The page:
I remember coming home and sitting on my bed trying as hard as I could to explain to a friend what I just did. I was 19 or 20 years old. I had just spent 5 days successfully climbing and reaching the top of Mt. Rainer in Washington state. As a young midwestern-er this was life changing. I struggled for a while trying to explain the landscape, the chaos, the beauty, the incredible attraction to waking up crazy early and walking up the side of a frozen volcano. And how I desperately wanted to do it again and again.
Fourteen years later, countless climbs, summits, failures, and geographical changes I find myself once again struggling to explain my last trip.
In April I called up my friend and super guide Gary Faulk. I met Gary while living in Durango and climbing with the crew from San Juan Mountain Guides. Like myself Gary was originally from Chicago and somehow headed west. I booked a guided trip with Gary through Exum Mountain guides located in the Grand Teton National Park and secured the chance to to to accomplish one of North Americas toughest mountain traverses. Instead of explaining the entire trip here is the greatest article I have found about the entire trip - HERE
This trip for me was not ever going to be about taking photos. The main objective was to complete the traverse, just Gary and I. The first day went just about as perfect as things could be. A wake up at 2:30am, strong coffee and a short ride to the trail head. After a solid and steep tail we hit the first snowfield running. Strapped up the crampons and front pointed our way to the start of some perfect scrambling. The first sunrise around 11k feet was as nice as one could imagine. We summitted Teewionot, sat across its knife edge peak, gave a quick fist bump and went on our way to Mt. Owen. Some interesting rappels brought us down to the Coven col. Then up to some awesome alpine climbing to the summit of Mt. Owen. Some selfies, a bit of soaking in the breeze from Idaho and some time to stare at the North face of The Grand which quickly led to the climb down to the col again. Since the north face of the Grand was now in winter conditions we had to change the route up by climbing the east face of the Grand. Which meant we needed to descend into glacier gulch. As Gary put it "the shit part of the trip" descending into the glacier meant crappy scree and not a perfect route to get down. Basically, hell on knees and feet. We eventually made our way to the glacier and finally got to our little bivy site on the moraine of the old glacier. From our start of the route that morning till we stepped on our bivy site was 14-1/2 hours of non-stop climbing. A solid alpine day!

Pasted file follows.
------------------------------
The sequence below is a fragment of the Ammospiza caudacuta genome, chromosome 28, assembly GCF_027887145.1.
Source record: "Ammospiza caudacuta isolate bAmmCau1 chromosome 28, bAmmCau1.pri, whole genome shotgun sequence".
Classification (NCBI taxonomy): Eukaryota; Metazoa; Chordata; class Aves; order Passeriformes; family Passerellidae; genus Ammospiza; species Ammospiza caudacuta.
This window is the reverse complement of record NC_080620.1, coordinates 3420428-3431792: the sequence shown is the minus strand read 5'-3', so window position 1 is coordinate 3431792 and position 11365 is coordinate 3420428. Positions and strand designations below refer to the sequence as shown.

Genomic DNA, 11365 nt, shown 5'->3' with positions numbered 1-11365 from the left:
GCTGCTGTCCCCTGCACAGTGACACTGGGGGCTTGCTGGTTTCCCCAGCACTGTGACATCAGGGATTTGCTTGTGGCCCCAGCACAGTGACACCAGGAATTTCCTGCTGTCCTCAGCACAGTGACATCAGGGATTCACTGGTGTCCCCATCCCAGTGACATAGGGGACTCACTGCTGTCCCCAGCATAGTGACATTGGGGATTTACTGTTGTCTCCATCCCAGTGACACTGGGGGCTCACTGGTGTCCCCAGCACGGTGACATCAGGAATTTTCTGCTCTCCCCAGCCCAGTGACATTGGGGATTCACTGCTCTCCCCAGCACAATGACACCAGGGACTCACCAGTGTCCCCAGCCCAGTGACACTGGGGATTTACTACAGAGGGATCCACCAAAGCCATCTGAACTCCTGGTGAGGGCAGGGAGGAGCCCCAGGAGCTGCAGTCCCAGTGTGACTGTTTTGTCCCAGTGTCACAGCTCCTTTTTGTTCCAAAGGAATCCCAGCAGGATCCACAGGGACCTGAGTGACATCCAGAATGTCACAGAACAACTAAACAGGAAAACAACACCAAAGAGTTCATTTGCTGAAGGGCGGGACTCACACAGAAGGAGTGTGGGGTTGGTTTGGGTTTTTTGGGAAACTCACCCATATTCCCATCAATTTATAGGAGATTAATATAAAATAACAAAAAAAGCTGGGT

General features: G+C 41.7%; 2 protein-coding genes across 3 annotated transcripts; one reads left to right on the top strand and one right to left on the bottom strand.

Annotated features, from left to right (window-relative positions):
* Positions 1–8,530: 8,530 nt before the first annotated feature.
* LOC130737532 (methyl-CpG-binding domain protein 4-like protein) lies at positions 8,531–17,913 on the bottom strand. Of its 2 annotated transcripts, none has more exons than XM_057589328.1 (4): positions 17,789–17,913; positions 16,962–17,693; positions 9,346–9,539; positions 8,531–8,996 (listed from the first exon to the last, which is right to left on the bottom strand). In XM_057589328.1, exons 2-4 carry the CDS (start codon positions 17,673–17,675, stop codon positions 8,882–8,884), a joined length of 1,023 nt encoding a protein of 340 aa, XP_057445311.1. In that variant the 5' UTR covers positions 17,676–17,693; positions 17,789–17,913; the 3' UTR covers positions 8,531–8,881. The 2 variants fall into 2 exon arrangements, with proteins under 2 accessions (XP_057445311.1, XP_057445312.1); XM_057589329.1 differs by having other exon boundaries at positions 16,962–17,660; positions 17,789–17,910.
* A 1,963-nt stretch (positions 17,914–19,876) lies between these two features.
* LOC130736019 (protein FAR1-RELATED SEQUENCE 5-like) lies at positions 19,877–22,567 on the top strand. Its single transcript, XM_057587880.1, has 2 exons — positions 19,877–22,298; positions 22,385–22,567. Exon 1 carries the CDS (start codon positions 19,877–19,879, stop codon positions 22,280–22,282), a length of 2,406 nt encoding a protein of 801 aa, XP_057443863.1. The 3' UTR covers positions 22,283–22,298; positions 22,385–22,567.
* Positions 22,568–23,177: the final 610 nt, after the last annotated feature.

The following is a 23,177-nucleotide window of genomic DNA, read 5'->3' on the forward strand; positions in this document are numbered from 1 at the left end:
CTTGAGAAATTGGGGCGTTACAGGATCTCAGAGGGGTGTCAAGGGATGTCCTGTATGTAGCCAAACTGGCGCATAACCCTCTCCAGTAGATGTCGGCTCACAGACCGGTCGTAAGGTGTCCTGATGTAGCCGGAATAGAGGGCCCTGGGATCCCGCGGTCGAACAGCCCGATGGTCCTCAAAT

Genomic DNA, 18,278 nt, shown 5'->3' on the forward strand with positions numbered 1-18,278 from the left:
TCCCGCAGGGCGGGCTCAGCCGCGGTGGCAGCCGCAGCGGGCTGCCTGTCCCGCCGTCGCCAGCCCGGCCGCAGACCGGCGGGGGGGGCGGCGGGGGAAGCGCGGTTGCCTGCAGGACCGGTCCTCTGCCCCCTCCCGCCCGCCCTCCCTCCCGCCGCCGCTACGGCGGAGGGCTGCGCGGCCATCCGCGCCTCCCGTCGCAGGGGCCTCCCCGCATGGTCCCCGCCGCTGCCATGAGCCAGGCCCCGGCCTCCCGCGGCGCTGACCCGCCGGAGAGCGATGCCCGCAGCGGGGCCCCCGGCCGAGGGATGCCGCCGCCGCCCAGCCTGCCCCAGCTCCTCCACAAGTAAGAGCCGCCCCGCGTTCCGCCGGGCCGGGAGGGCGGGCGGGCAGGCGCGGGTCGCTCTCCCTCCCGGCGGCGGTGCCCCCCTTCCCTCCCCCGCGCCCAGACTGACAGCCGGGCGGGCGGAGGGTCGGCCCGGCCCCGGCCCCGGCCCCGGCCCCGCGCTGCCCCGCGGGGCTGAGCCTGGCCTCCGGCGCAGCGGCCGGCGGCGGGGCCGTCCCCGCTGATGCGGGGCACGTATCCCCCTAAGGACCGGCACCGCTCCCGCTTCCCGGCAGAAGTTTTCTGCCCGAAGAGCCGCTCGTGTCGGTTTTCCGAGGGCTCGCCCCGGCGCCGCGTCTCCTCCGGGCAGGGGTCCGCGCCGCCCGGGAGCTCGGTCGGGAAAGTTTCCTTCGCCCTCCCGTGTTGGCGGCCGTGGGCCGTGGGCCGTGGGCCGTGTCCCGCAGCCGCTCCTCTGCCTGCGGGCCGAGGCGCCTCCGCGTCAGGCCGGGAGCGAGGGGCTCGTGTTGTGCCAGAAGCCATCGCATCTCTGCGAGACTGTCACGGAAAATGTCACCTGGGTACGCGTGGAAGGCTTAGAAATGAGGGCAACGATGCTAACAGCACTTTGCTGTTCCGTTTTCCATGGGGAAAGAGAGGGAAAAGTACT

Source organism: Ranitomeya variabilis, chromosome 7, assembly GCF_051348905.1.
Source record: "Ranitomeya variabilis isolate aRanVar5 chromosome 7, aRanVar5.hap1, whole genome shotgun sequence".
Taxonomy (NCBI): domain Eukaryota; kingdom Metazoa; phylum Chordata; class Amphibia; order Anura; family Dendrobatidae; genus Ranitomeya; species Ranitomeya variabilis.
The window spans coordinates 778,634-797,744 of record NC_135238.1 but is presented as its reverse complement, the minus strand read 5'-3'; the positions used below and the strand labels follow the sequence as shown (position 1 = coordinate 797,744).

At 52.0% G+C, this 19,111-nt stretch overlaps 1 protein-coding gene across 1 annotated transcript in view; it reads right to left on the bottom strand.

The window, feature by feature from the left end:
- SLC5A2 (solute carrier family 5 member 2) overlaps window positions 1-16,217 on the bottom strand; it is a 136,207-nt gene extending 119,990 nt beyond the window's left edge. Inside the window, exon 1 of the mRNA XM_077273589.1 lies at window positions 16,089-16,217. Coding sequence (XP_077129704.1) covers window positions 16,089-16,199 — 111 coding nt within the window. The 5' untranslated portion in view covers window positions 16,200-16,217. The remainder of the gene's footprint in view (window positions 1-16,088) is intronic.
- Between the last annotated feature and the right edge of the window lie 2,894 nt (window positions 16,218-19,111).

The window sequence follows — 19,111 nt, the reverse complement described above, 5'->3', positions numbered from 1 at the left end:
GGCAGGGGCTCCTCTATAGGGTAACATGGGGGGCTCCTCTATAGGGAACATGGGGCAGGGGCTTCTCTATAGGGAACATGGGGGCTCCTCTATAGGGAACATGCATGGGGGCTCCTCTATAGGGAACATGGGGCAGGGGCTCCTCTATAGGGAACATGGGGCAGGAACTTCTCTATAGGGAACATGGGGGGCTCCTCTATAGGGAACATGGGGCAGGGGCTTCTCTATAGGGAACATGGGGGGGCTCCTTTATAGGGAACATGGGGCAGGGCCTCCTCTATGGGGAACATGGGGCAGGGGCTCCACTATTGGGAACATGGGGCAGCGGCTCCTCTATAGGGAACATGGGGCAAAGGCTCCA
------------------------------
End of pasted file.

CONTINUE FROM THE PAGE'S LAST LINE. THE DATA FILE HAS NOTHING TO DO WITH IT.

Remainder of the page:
I am pretty sure I feel asleep around 7pm, and I mean sound asleep! We woke around 5am, started the coffee and breakfast and were climbing again by 6:50am. Strangely Gary noticed some very small and wispy clouds coming over the Grand, (foreshadowing). At 8:50am we started our first pitch of real climbing. At 12,300' we needed to navigate the first "molar tooth" of the grand. I was standing on a nice little 8" wide ledge while Gary started the first pitch. As Gary climbed out of sight the first obvious signs of "weather" rolled in. One minute later the hail started. One minute after that the thunder started. Then more hail. Then, lighting.....Crack.....BOOOM. Having a storm roll in 1000' above your head is....well, like having a storm 1000' above your head while standing on a ledge as wide as 2 of your feet belaying someone that you cannot see anymore and are trying to figure out what to do next. Gary came down to our little ledge and we laughed pretty hard, I think I stole a line from "Anchorman" and said...."Well that escalated quickly!" In truth, there was little chance of getting struck by lighting, we were well protected and in the mountain. Which is why we laughed it off. Unfortunately we had no idea what kind of weather was in store for us. Climbing the east face meant that we could not see west, where all the weather came from. So we descended back down. Things cleared up for about 10 min. Then just as quickly brewed up again and covered the summit in clouds......The climb was over.
We descended down through the incredible valley. I decided not to think about the trip being shut down and instead enjoyed everything around. The flowers, the streams of perfect water, the trees, a good climbing partner and friend and thicker air. One thing I have learned about attempting to climb massive things is that they are not going anywhere. I have failed on 3 of my last big climbs, Mooses tooth, Alaska. Mt.Bona, Alaska. And now The Grand traverse, WY. But those mountains are still there for me and everyone to attempt again. Climbing mountains is the understanding that failure is expected but trying, hoping, working as hard as you can for that one small chance things stay clear, stay in control only then is success attained. (Whoever said nothing is learned from climbing mountains?) Plain and simple, The key is to be ready for that one chance the mountains let us climb them.
I want to thank first and foremost my incredible future wife Ashley for helping my train, keeping my head on straight and supporting me without question with yet again another trip. Thank you! Gary Faulk - "Adventure Capitalist" for being a solid, solid, solid guide and great friend. My grand mothers for answering my phone calls when I drove into the park and called them way past their bedtimes. And my parents for being just as excited as I am for every single one of my endeavors. And last, for the United States of America when it was the incredible governing body that created the National Park System. There is SO MUCH history in this park, and so many people made this park what is it today, and to them I say from myself, from my nephews and nieces that will one day (hopefully) see this amazing piece of land.......Thank you!